To establish an obvious mistake, the disclosing party must show either that the recipient solicitor appreciated that a mistake had been made before using the document or that it would be obvious to a reasonable solicitor that a mistake had been made. To assert privilege after inadvertent disclosure, it must also be fair for the court to grant the relief in the circumstances.

In Belhaj, on the facts, the court found that a reasonable solicitor in receipt of the inadvertently disclosed documents would have concluded that the defendant's partial disclosure had been made in error. Further, the defendant had not been "cherry-picking", in other words making a tactical disclosure of only part of the privileged material for its presumed advantage. It was only fair, therefore, that the passages in question be restored to their privileged nature.

Comment

Clearly, recipient lawyers might well [have to] read documents before realising that they have been disclosed in error. They will therefore gain some knowledge of the contents and the privileged legal advice given to their opponent. The reassertion of privilege over the documents cannot wipe the recipient's memory clean. It does, however, mean that the contents of those documents cannot be relied on by the recipient's client in proving or disproving the claim.

Settling at the court's door

As anyone who has attended a full trial of a matter will know, discussions between the parties frequently take place outside the court in an effort to reach a last-minute resolution. The catalyst for such discussions can be any number of issues. Maybe new evidence has been adduced which changes the balance of the arguments or reduces the quantum claim. Or maybe the prospect of the costs of the trial pressurise the parties into talking seriously with each other about settlement. Or maybe a key witness is not available to prove an essential piece of the argument.

A lack of a witness triggered such settlement decisions in Dunhill v. W Brook & Co (a firm) and another [2018] EWCA Civ 505, a decision which arose originally from a personal injury claim. On the morning of the trial, a key witness had not turned up. Without that witness, and on the basis of the available material before him, the barrister concluded that settlement was the best option. It turned out that the settlement figure was at an undervalue of the claim. The claimant took action against both the barrister and the instructing solicitors, claiming they were negligent.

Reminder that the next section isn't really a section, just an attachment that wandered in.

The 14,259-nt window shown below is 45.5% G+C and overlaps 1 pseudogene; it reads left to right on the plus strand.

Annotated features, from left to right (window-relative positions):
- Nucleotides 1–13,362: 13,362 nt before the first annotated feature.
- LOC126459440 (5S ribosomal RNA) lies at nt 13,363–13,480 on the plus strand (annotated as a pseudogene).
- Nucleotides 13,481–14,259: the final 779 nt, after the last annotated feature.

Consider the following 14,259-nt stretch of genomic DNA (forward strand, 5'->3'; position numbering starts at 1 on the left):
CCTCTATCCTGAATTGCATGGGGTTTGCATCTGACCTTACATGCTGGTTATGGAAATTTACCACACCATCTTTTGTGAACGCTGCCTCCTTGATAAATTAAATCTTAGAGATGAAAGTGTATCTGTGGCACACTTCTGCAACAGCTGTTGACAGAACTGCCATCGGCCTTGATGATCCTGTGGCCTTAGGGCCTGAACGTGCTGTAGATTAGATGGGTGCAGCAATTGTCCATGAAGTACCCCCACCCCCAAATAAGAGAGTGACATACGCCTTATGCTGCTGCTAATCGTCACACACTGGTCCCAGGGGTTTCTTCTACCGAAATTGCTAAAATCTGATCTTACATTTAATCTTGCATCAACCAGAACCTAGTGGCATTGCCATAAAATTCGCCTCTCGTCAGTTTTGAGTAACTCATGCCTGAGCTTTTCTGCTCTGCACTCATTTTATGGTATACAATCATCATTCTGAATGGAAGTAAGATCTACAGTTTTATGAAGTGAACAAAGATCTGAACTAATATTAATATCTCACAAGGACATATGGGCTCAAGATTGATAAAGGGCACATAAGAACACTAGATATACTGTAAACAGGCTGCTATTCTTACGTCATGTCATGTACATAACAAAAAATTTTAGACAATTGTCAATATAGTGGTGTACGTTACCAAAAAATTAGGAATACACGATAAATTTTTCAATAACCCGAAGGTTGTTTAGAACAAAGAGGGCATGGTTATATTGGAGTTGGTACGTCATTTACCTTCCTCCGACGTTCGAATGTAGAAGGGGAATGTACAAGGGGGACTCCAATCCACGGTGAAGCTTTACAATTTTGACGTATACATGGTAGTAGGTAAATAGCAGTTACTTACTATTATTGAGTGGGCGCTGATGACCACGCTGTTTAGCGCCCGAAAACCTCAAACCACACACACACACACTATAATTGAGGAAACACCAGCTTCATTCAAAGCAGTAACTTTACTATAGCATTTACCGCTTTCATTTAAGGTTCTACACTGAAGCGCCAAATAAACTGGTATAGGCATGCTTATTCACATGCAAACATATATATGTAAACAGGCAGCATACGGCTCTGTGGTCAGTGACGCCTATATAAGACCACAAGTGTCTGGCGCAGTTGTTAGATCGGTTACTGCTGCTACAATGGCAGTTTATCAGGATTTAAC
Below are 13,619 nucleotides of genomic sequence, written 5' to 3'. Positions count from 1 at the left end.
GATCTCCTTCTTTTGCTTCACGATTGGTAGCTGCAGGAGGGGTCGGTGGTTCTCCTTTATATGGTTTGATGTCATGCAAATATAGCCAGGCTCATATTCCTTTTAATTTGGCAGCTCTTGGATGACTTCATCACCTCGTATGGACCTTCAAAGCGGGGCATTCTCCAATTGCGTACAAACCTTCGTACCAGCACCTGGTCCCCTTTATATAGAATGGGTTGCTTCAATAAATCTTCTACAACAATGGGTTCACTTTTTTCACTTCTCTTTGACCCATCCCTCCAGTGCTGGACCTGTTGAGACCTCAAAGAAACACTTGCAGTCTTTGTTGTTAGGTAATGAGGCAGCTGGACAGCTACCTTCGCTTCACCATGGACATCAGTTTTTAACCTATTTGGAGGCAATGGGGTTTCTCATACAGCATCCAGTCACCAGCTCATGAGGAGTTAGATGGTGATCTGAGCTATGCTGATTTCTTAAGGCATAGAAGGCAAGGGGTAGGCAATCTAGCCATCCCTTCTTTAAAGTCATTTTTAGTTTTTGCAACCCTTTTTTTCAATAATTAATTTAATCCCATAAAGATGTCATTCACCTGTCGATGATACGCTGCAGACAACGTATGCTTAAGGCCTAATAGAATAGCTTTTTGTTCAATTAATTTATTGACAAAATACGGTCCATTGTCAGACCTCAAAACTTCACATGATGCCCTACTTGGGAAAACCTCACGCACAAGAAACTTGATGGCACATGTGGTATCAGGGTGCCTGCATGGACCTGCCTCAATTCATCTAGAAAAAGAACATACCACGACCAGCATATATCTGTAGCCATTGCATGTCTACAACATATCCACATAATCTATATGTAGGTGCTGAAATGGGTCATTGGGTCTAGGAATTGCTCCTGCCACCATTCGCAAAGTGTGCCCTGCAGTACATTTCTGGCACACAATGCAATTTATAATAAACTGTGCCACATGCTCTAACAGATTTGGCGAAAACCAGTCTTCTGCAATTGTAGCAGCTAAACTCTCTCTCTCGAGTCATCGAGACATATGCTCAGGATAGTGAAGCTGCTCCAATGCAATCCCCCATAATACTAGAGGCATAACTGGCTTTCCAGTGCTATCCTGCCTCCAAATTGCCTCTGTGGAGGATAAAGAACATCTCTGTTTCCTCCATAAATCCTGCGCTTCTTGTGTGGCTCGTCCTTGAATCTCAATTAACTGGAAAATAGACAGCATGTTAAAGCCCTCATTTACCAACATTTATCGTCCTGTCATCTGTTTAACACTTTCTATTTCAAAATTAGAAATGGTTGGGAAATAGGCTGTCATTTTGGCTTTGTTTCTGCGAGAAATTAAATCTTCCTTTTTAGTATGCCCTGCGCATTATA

However, the claimant was unable to show that the advice to settle was, given the circumstances and available evidence, such that no other competent and experienced practitioner would have given it. (This is a high, evidential bar to reach.) The Court of Appeal dismissed the claim of negligence.

There were added complications in that the barrister had only been instructed a couple of weeks before and instructing solicitors had sent a trainee to attend the trial. The court, however, confirmed that a trainee's attendance at trial in itself could not amount to negligence on the part of the solicitors. The court added that, if a trainee attends a trial alone, they must always have a direct line to the instructing solicitor with detailed knowledge of the matter.

Comment

Matters that reach trial will have gone through several preparatory phases. The costs will have mounted and a lot will be riding on what happens at court. It is important to have representatives present or available who understand the issues, the history of the claim and what is at stake. Those representatives will have the understanding and knowledge needed to make a careful evaluation of the issues, the evidence and the client's instructions and to decide on the reasonableness of a last-minute offer in the context of the costs already expended and the potential trial costs. These key legal representatives do not necessarily have to be in court every day – but they do need to be available in case of scenarios such as that in Dunhill.

Limitation issues

Given the drastic consequences for claimants who miss a limitation deadline for starting an action, a couple of recent cases are worth bearing in mind. 

When does time start running for a contribution case?

In R.G. Carter Building Ltd v. Kier Business Services Ltd (formerly Mouchel Business Services Ltd), the time limit in question related to a contribution claim. The claimant had settled a construction dispute with a local authority, which included making a settlement payment. It had then sought to recover some of the damages from the defendant, who it regarded as liable for or to make a contribution to the damages. The defendant argued that the claimant's claim was issued out of time and that time should run not from when the claimant made a binding settlement agreement with the local authority but when it first reached the compromise. The court had to consider the proper construction of section 10(4) of the Limitation Act 1980 and, in particular, when the time for bringing a contribution claim under the Civil Liability (Contribution) Act 1978 started.